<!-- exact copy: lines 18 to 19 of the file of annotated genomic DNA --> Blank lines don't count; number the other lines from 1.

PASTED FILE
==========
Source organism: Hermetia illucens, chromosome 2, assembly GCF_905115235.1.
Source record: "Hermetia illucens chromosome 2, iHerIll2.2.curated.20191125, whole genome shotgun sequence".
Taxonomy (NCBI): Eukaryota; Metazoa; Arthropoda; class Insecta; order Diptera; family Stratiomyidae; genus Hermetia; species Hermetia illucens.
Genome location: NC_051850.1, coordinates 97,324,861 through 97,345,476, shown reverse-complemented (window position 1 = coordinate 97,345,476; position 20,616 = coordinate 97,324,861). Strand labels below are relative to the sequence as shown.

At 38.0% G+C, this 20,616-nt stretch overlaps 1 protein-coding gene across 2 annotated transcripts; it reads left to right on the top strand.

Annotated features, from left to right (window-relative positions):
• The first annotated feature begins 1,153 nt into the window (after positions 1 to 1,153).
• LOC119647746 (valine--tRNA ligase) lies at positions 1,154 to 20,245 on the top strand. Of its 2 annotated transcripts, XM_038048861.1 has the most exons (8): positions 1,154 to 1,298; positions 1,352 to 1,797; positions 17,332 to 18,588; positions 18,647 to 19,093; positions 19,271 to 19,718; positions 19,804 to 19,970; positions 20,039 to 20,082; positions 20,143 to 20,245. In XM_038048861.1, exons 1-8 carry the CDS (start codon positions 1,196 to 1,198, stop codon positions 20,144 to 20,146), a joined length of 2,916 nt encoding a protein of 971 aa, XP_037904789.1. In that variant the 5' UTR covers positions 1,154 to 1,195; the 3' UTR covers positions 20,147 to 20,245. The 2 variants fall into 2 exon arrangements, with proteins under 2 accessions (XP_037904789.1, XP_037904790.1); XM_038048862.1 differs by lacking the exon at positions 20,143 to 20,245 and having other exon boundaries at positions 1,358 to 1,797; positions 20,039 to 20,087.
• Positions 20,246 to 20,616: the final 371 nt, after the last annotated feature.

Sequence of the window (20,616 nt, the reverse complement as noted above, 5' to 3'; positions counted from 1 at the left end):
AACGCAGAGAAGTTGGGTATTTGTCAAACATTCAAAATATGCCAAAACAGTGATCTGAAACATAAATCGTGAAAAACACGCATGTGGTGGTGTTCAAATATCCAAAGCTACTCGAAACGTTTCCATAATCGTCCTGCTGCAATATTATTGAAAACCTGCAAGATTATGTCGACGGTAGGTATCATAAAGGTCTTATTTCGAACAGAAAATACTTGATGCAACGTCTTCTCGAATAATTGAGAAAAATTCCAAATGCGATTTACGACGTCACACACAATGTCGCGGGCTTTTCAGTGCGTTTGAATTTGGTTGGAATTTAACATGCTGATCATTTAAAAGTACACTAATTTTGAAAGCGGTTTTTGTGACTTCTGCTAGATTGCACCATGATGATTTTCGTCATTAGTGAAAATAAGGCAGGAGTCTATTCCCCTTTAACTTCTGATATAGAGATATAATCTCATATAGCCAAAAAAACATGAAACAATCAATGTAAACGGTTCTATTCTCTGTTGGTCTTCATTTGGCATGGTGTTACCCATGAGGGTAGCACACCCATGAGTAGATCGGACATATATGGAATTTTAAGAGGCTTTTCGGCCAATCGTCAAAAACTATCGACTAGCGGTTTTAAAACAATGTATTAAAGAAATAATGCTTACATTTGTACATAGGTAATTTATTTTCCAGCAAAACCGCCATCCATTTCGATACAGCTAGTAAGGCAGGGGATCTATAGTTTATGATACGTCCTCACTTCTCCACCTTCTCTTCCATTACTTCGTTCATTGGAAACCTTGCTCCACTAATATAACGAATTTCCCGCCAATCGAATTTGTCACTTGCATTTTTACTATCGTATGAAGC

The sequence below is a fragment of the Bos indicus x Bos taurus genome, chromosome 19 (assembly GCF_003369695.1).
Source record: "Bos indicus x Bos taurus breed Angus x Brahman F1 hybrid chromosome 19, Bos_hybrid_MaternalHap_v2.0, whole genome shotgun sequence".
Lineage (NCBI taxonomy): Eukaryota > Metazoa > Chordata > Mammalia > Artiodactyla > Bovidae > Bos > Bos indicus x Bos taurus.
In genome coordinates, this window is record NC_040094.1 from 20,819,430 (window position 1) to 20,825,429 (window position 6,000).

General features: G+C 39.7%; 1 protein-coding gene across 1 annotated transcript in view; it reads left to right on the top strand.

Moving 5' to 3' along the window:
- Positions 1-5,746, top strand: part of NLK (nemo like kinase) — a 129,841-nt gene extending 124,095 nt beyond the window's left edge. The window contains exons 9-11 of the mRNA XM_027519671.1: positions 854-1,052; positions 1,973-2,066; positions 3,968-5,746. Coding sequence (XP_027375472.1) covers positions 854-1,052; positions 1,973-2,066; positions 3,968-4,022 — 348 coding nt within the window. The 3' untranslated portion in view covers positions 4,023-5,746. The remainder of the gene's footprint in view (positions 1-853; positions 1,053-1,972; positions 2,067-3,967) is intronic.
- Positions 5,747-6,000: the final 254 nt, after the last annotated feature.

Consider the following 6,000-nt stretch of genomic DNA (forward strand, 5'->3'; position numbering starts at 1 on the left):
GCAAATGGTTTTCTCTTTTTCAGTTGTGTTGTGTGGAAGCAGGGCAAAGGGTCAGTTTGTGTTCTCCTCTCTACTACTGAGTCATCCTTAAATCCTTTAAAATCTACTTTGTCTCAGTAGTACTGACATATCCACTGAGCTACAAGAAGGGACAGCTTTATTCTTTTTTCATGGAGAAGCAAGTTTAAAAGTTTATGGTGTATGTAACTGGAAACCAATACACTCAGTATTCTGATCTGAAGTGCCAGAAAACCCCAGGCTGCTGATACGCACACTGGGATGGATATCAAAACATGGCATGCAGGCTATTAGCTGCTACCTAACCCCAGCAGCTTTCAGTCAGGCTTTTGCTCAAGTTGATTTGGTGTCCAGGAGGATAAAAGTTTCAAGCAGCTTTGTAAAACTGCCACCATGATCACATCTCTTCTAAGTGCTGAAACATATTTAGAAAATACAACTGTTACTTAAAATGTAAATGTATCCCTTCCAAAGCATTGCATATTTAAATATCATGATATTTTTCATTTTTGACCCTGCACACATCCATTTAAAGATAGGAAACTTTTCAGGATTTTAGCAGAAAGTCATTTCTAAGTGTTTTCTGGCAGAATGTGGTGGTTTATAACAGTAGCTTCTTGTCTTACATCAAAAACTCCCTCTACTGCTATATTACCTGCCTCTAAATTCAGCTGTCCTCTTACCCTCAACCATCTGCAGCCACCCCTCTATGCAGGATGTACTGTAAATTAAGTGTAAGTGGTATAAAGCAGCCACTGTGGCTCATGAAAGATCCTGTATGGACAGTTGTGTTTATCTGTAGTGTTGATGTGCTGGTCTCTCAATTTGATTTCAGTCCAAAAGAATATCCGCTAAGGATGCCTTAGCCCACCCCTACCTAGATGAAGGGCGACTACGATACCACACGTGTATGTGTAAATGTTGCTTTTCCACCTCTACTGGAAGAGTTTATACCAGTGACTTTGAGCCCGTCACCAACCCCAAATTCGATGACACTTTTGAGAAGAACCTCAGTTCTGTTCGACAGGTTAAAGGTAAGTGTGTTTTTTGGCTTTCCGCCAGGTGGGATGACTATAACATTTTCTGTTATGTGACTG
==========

- Positions 1-5,746, top strand: part of NLK (nemo like kinase) — a 129,841-nt gene extending 124,095 nt beyond the window's left edge. The window contains exons 9-11 of the mRNA XM_027519671.1: positions 854-1,052; positions 1,973-2,066; positions 3,968-5,746. Coding sequence (XP_027375472.1) covers positions 854-1,052; positions 1,973-2,066; positions 3,968-4,022 — 348 coding nt within the window. The 3' untranslated portion in view covers positions 4,023-5,746. The remainder of the gene's footprint in view (positions 1-853; positions 1,053-1,972; positions 2,067-3,967) is intronic.
- Positions 5,747-6,000: the final 254 nt, after the last annotated feature.